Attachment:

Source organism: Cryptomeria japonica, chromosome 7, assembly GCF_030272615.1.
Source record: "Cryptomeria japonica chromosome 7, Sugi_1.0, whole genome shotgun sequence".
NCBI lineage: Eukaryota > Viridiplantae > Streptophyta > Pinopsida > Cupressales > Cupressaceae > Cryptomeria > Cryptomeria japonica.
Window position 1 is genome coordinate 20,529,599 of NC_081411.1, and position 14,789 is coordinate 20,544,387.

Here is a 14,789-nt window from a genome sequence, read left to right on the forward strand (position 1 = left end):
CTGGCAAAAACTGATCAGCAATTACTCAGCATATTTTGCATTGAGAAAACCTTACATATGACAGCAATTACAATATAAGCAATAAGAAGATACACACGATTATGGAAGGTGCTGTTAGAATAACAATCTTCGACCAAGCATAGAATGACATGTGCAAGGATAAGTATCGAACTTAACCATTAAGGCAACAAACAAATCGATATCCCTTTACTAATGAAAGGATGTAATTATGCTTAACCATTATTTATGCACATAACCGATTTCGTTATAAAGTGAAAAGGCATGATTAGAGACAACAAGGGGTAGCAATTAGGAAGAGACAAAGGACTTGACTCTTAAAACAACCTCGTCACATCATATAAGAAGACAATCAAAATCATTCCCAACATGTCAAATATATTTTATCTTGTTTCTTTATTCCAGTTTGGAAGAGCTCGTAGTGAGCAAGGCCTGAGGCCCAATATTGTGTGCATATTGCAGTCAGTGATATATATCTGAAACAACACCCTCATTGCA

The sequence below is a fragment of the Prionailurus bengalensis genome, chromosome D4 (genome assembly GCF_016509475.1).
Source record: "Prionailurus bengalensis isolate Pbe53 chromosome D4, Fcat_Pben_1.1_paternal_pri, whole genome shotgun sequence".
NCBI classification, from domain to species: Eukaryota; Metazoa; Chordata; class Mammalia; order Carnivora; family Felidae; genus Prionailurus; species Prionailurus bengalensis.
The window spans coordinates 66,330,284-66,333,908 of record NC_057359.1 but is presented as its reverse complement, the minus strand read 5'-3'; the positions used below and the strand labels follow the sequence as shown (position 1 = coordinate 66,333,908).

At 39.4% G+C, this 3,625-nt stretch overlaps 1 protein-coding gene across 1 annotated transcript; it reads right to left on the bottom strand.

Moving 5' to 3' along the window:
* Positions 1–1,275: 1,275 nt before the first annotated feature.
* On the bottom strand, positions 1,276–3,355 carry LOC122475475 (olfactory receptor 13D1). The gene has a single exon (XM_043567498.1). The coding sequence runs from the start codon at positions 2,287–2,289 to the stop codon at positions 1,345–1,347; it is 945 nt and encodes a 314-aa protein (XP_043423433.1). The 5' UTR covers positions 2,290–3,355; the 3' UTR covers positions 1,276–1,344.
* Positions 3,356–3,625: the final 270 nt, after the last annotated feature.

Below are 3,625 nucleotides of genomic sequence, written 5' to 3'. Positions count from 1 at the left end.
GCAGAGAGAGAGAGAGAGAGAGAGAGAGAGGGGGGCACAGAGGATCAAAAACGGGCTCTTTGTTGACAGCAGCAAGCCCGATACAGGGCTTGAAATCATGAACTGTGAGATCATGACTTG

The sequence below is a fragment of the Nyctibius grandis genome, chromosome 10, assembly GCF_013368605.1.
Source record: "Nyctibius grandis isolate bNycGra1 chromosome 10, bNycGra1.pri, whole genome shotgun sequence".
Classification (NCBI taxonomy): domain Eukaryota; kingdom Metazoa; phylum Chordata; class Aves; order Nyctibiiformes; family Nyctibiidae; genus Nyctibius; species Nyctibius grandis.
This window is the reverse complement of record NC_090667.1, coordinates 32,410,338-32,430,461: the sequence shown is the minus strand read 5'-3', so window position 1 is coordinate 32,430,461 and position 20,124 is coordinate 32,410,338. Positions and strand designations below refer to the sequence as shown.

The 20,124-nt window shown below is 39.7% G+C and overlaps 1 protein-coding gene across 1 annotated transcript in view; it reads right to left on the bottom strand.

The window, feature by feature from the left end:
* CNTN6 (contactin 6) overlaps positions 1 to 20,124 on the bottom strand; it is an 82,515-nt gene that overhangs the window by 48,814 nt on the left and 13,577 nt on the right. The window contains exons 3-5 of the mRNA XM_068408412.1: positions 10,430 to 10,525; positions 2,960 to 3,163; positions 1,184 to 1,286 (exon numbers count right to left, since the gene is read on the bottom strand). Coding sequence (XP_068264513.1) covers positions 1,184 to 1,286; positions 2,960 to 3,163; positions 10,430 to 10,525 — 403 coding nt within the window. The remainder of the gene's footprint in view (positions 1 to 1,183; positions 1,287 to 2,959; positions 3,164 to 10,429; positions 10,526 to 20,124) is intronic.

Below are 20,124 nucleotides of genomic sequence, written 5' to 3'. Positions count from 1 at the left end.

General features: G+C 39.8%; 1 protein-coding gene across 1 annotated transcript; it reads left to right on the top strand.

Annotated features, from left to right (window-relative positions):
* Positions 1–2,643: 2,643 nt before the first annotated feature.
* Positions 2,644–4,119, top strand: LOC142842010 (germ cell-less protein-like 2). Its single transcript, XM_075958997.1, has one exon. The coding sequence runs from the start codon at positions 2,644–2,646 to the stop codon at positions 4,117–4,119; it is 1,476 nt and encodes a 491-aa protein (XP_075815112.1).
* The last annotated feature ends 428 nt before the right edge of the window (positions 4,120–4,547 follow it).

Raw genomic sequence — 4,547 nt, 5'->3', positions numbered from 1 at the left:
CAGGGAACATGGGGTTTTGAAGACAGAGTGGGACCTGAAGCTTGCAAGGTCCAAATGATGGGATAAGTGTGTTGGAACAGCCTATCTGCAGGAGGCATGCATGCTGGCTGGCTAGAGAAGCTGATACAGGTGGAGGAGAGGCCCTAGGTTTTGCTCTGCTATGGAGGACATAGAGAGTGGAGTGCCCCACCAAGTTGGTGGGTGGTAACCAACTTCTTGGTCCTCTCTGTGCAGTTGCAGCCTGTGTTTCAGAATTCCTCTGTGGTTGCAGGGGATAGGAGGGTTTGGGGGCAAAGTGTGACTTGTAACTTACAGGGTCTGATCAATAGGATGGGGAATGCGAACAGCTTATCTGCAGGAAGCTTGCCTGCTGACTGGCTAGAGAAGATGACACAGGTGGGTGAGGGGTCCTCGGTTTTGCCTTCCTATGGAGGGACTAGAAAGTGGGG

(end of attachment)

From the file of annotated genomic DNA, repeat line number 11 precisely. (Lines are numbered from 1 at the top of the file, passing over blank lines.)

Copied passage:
At 39.4% G+C, this 3,625-nt stretch overlaps 1 protein-coding gene across 1 annotated transcript; it reads right to left on the bottom strand.